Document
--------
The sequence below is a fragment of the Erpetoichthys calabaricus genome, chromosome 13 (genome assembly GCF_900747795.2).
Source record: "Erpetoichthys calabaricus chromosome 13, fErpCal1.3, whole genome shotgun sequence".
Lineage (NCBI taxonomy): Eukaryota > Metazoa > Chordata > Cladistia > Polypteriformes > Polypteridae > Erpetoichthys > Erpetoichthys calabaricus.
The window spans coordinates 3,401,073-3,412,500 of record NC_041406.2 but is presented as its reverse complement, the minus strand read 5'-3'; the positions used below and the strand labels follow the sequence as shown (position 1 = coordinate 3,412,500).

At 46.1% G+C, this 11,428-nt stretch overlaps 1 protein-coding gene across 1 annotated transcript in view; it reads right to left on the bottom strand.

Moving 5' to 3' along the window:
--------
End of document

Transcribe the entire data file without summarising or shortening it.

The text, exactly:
The sequence below is a fragment of the Erpetoichthys calabaricus genome, chromosome 13 (genome assembly GCF_900747795.2).
Source record: "Erpetoichthys calabaricus chromosome 13, fErpCal1.3, whole genome shotgun sequence".
Lineage (NCBI taxonomy): Eukaryota > Metazoa > Chordata > Cladistia > Polypteriformes > Polypteridae > Erpetoichthys > Erpetoichthys calabaricus.
The window spans coordinates 3,401,073-3,412,500 of record NC_041406.2 but is presented as its reverse complement, the minus strand read 5'-3'; the positions used below and the strand labels follow the sequence as shown (position 1 = coordinate 3,412,500).

At 46.1% G+C, this 11,428-nt stretch overlaps 1 protein-coding gene across 1 annotated transcript in view; it reads right to left on the bottom strand.

Moving 5' to 3' along the window: